Leadership came in multiple forms with Clemente. He led with his words and his deeds.

I’ve never seen a better ballplayer than Roberto Clemente, not only in right field. He was the most complete ballplayer ever,” Sanguillén said.

“When we went to the World Series in 1971, he said, ‘If you guys get me to the World Series, I’ll take over.’ When we got there, he took over. That was amazing. I’ve seen so many people struggle while hitting in the World Series, but he had the gift and the talent, and he believed that he could do it. And so, he took over the World Series and I thank God that I played with him and saw that talent every day.”

Clemente always rose to the occasion, but his performance in the 1971 World Series against the Baltimore Orioles was one for the ages. He hit safely in all seven games, batting 12-for-29 with two home runs, two doubles, one triple and four RBI while becoming the first Latino to be voted World Series MVP.

Sanguillén wasn’t too shabby himself, catching every inning of that fall classic while hitting 11-for-29 with one double. He’s considered one of the best catchers of his era — right up there with Johnny Bench — hitting.300 four times and averaging .296 over his career. Like Clemente, he preferred a big bat — up to 40 ounces — and was an excellent bad ball hitter who would swing even at intentional balls.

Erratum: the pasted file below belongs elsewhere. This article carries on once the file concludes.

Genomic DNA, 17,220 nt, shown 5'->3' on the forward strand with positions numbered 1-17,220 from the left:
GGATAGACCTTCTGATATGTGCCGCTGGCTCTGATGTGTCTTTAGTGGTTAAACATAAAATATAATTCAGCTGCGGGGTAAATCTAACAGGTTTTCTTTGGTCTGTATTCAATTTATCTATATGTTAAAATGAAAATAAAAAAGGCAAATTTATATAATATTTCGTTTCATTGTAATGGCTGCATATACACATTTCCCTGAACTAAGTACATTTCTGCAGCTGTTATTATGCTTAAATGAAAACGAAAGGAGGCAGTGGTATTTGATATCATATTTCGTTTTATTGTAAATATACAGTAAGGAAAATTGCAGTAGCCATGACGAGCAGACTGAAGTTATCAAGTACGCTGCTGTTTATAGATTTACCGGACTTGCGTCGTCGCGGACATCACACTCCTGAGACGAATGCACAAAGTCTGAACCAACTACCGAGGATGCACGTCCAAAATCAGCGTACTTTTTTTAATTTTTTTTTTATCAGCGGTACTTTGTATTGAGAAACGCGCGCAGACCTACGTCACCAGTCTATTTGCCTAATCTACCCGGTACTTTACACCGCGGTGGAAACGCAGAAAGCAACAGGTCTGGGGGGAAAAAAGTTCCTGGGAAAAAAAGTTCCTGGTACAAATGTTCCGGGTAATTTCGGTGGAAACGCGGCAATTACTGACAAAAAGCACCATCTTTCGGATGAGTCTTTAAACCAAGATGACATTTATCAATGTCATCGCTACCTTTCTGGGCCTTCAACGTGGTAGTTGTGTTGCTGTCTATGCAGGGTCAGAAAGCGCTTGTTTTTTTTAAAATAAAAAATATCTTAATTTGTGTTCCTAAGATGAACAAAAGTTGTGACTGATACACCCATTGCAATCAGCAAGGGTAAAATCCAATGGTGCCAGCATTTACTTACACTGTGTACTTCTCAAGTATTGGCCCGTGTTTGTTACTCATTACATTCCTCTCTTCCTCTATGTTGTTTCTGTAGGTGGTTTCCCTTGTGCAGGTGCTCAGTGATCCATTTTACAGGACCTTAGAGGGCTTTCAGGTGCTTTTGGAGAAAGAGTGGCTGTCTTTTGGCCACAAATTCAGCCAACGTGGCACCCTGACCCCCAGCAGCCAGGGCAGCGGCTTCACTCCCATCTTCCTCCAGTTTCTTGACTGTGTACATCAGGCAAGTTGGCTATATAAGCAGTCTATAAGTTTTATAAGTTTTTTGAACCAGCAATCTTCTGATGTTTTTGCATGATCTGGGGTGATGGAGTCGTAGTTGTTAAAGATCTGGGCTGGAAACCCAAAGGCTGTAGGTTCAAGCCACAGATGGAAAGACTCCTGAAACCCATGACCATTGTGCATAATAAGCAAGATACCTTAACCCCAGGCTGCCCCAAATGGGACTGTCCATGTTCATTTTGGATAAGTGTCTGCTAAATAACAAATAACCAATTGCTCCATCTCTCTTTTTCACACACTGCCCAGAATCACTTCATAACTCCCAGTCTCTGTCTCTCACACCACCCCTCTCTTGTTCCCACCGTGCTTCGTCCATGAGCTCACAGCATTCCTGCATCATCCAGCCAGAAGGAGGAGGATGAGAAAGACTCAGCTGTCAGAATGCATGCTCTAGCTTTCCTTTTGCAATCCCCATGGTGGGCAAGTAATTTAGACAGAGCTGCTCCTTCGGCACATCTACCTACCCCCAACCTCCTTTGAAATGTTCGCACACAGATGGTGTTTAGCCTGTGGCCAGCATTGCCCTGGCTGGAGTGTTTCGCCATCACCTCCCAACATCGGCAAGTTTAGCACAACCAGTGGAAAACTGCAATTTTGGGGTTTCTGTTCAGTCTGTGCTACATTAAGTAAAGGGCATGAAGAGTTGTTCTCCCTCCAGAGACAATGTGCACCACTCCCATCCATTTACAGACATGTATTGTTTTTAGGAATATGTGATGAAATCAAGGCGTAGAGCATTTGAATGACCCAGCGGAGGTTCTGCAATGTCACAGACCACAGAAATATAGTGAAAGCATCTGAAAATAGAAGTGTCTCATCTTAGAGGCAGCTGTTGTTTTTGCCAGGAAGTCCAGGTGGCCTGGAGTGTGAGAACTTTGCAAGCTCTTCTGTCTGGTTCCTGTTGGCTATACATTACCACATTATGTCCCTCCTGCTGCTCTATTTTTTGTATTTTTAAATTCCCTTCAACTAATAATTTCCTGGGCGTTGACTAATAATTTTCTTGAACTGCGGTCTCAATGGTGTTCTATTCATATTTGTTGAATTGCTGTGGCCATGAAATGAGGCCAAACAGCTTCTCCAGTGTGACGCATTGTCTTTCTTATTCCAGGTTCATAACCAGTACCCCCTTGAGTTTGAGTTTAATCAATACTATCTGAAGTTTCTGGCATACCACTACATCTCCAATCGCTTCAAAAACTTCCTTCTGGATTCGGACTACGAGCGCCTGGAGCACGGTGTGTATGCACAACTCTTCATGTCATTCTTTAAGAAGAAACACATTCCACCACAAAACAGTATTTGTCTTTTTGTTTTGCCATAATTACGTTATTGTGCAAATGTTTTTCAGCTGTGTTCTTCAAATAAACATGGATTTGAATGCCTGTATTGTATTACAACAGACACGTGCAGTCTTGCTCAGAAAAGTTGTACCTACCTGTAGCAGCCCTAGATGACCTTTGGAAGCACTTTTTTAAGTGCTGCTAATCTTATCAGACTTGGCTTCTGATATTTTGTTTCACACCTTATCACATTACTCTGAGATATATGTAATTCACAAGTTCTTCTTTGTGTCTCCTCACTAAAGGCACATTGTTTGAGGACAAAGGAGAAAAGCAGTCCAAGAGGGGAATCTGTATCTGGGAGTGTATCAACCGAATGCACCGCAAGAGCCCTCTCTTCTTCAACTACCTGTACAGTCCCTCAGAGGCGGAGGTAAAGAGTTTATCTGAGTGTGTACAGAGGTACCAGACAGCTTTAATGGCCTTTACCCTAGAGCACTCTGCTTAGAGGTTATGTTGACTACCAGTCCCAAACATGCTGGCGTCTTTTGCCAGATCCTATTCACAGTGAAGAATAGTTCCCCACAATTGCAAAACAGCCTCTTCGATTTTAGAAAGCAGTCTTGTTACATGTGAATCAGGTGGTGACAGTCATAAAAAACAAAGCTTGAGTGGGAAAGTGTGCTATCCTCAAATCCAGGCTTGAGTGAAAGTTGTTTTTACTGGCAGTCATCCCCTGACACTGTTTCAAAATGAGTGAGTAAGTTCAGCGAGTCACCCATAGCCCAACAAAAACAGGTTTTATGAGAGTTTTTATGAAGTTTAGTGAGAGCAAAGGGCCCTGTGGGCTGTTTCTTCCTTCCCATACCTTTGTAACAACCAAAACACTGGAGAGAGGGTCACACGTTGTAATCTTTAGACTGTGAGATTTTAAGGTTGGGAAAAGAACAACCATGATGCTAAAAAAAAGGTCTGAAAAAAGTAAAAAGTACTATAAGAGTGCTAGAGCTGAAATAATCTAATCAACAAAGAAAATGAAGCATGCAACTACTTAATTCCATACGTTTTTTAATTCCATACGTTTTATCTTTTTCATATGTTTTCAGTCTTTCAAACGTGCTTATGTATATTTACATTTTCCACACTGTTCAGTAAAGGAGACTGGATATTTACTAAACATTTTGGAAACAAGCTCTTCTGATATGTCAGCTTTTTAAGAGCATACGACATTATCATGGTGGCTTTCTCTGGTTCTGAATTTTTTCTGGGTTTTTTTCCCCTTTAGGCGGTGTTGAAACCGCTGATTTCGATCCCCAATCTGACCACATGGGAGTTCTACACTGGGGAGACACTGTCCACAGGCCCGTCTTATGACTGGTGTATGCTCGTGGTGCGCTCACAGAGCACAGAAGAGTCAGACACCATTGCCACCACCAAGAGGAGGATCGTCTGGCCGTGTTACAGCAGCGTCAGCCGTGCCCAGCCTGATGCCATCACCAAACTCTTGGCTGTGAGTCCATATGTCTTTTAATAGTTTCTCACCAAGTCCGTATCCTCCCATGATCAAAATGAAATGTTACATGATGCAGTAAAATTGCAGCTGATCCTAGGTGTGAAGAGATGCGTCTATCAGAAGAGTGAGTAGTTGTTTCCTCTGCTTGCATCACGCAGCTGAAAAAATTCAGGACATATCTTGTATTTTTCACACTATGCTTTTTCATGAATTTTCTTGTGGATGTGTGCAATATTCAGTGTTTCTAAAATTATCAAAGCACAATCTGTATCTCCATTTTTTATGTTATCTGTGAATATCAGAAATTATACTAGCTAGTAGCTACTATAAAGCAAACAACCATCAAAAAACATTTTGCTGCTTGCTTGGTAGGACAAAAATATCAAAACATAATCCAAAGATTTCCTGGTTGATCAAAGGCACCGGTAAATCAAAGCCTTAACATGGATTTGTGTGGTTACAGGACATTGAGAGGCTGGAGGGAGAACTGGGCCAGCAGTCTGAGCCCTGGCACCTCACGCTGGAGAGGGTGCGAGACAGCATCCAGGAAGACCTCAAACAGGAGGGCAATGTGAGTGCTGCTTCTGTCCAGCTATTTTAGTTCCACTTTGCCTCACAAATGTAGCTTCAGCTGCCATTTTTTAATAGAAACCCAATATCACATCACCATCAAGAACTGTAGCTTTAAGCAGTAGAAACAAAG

Sanguillén says he learned from the master — Clemente himself — but he would not say which one of the two was better at that specialty.

“I don’t want to go there because I learned from him,” Sanguillén said. “He would tell me, “Don’t swing at that high pitch because you’ll be able to hit .340.’ But he would swing at the high pitch, and then I would swing at the high pitch. He had that mindset when he wanted to do something, he would do it.”

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Sanguillén, 73, still resides in Pittsburgh. One of the most popular players to wear a Pirates uniform, he can be found during the season posing for pictures and signing autographs at his own barbecue concession stand located just beyond left-center field at the Pirates’ PNC Park.

He’s a frequent visitor to The Clemente Museum, located in a former fire station in Pittsburgh’s Lawrenceville neighborhood. Sanguillén has his own room, adorned with Gold Glove Awards presented to Clemente as well as numerous photos, artifacts and memorabilia chronicling Sanguillén’s 13-year major league career, 12 of them with the Pirates.

“All these trophies and this collection are a blessing from God,” Sanguillén said.

Like Clemente, Sanguillén performed in the era after integration, fortunate to play for a club and city receptive of black and Latino players. On September 1, 1971, Sanguillén was behind the plate when Pirates manager Danny Murtaugh penciled in a historic lineup card — MLB’s first all-black lineup — for a game against the Philadelphia Phillies.